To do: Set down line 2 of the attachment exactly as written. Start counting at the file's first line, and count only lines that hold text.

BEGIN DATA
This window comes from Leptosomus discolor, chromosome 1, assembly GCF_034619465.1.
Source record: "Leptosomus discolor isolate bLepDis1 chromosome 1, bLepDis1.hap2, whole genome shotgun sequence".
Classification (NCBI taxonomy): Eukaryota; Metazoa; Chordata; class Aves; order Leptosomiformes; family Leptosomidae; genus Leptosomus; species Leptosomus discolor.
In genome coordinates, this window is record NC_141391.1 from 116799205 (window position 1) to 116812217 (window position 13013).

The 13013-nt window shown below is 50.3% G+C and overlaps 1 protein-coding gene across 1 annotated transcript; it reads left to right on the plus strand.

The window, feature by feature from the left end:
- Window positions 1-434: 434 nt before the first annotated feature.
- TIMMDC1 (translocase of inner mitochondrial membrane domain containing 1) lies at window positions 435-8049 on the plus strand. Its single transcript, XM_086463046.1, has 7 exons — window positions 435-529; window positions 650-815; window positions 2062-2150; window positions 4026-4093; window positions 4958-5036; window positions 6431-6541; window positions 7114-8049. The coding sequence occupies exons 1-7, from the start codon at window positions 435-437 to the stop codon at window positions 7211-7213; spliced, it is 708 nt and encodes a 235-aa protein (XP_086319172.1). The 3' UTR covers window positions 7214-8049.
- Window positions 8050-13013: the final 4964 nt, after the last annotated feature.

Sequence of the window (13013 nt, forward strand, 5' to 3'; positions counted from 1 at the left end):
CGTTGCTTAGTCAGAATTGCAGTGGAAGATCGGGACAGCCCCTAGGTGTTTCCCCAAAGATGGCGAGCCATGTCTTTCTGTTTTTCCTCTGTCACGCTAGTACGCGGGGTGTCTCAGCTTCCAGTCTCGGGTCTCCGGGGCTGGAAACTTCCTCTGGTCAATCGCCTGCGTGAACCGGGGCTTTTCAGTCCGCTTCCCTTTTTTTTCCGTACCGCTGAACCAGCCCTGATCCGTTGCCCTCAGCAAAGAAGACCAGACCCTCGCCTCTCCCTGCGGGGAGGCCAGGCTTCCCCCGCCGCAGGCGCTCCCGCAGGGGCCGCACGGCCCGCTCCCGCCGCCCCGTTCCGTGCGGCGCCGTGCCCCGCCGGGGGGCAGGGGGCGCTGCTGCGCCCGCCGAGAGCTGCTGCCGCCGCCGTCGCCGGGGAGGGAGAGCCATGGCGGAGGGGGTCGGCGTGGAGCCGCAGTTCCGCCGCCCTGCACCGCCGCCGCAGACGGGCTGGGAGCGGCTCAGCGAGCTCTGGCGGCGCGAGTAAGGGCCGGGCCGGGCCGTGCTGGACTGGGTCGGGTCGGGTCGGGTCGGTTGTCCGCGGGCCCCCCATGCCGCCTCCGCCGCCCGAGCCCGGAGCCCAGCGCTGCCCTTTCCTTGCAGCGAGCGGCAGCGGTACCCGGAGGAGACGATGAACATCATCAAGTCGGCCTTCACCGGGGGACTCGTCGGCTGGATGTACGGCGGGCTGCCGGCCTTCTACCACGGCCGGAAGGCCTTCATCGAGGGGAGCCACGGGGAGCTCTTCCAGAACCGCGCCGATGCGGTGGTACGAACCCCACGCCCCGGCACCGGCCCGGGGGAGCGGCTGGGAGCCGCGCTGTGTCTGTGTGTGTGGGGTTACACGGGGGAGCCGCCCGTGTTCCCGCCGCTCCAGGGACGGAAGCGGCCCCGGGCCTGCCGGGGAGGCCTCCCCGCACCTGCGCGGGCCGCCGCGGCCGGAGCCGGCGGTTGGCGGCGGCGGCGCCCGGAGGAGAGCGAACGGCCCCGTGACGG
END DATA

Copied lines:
Source record: "Leptosomus discolor isolate bLepDis1 chromosome 1, bLepDis1.hap2, whole genome shotgun sequence".